“I thought it would be interesting to draw a retelling of the [A Song of Ice and Fire] universe as if it took place in feudal-era Japan,” said Seiji. “These drawings are inspired by the Ukiyo-e style (traditional woodblock printing).”
If you’ve not read the book, or seen the first season of the HBO show, Game of Thrones, beware spoilers. You can view the rest of Seiji’s woodblock-style renditions here.
Last month, I reported on a rumoured videogame adaptation of Game of Thrones by Adventure Game-kings Telltale Games. The developer, through CEO Dan Connors, confirmed the adaptation this week, indicating that it will be a
“multi-year, multi-title partnership” with Martin and HBO. The game(s) will be based on Game of Thrones, the television adaptation of Martin’s popular fantasy series, A Song of Ice and Fire. The first release will be an episodic narrative-driven adventure similar to Telltale Games’ other successful videogames such as The Walking Dead and The Wolf Among Us. It is unclear whether “multi-title” refers to these various episodes, or if Telltale Games has more in the works beyond this initial offering.
Polygon reports on the announcement made during VGX 2013:
Telltale Games’ agreement to make a Game of Thrones game based on the HBO television series will be a “multi-year, multi-title partnership,” according to a media release from the studio.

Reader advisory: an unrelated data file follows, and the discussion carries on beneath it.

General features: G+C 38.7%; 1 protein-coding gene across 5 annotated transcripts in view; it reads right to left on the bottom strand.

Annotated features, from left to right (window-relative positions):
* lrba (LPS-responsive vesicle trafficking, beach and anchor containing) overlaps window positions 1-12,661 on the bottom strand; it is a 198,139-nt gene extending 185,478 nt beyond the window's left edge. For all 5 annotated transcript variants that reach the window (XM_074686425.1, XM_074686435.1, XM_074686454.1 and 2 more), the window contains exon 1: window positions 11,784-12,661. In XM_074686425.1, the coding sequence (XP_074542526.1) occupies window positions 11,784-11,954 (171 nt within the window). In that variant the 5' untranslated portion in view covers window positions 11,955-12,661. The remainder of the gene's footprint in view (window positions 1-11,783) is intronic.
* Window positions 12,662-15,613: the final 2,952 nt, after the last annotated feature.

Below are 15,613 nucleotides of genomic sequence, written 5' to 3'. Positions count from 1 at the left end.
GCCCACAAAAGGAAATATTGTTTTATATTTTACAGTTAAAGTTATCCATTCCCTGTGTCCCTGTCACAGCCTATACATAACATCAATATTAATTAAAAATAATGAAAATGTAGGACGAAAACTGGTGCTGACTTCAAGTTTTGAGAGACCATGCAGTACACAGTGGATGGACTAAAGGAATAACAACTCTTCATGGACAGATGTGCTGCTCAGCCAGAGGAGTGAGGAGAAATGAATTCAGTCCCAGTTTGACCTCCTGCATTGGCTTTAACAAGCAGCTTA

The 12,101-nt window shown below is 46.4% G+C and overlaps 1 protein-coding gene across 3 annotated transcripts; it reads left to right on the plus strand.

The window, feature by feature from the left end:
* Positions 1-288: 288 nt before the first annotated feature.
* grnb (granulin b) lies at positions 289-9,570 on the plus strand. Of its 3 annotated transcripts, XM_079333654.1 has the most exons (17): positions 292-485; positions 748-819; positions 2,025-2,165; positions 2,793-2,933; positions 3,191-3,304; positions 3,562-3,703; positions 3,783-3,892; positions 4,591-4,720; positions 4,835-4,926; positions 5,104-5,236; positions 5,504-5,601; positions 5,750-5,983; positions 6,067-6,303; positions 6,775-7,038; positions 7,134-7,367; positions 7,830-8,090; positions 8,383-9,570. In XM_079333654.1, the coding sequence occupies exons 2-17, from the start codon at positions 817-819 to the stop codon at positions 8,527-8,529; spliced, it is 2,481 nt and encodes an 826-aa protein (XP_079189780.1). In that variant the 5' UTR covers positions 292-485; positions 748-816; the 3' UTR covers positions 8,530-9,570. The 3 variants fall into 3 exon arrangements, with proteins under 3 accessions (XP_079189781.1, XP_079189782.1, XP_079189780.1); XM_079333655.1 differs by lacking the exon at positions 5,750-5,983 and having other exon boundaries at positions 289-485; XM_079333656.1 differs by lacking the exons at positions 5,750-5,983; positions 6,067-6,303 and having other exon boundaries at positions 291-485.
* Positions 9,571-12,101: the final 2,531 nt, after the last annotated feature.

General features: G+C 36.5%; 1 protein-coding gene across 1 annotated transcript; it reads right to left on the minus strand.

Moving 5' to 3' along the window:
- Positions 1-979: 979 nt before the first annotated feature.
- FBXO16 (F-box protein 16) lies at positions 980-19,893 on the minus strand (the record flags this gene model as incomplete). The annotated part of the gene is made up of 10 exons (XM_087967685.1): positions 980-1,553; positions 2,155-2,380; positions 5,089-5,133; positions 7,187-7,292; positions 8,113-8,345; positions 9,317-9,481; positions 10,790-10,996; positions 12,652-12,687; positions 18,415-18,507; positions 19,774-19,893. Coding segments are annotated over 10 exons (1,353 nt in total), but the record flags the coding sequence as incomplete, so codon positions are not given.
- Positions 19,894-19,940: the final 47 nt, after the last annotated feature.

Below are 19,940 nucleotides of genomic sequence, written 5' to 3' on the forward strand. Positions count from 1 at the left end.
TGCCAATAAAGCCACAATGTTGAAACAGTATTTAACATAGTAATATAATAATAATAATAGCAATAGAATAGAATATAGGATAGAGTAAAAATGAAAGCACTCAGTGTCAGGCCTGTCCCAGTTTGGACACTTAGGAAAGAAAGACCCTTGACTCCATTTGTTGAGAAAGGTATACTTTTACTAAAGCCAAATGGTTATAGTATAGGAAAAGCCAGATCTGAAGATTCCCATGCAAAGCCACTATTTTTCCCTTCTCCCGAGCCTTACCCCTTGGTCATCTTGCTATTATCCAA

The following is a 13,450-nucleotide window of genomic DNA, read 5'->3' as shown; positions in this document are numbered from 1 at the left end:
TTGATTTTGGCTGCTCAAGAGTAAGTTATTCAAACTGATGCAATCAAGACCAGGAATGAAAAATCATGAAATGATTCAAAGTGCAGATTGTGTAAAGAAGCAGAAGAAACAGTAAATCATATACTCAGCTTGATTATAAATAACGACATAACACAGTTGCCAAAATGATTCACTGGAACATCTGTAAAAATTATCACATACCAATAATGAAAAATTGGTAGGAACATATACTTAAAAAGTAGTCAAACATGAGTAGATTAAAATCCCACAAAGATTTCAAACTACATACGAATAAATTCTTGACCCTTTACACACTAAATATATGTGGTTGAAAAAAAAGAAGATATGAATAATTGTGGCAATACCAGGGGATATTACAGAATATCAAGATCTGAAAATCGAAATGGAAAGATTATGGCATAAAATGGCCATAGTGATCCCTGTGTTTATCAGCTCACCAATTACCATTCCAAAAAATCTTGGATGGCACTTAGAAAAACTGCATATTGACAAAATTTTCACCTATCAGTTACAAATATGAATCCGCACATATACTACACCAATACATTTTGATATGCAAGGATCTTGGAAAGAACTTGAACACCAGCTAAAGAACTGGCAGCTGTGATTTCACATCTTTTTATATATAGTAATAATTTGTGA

The collaboration between Telltale and HBO Global Licensing was confirmed during VGX 2013 when Telltale Games CEO Dan Connors said the studio will be taking advantage of all of George R.R. Martin’s fiction “to make something great.”
The official teaser trailer for the Game of Thrones videogame is available for viewing through Telltale Games’ official YouTube page. The first episode will release in 2014 for “home consoles, Windows PC, Mac and mobile devices.” Polygon has an interesting opinion piece about how Telltale Games might take Martin’s narrative and create a successful adventure game out of it. “Game of Thrones is filled with more characters to keep track of than nearly any other similarly popular franchise,” says Jonathon Dornbush. “Yet this scope doesn’t mesh with Telltale’s style to focus on a single main character or two and a core cast of secondary players. While Telltale could follow just one family or a single character’s plight, this choice would take away from the series’ signature style. If this is the case, it may be in Telltale’s best interests to tackle another fantasy franchise with far less baggage if they need to forsake Thrones’ main storytelling conceit.”
At this point, it’s safe to say that Martin’s creation has moved well beyond a book series and into the realm of licensing juggernaut. With revenues for these tangential ‘side’ projects possibly set to exceed that of book sales (if they don’t already), it’s uncomfortable to think about the idea that Game of Thrones might soon supersede A Song of Ice and Fire as the flagship Westeros entity as the popularity of the HBO adaptation continues to soar. At what point does this happen? And at what point does the divergence in canon between the show and the novels become and issue? Interesting times ahead for Martin and his friends.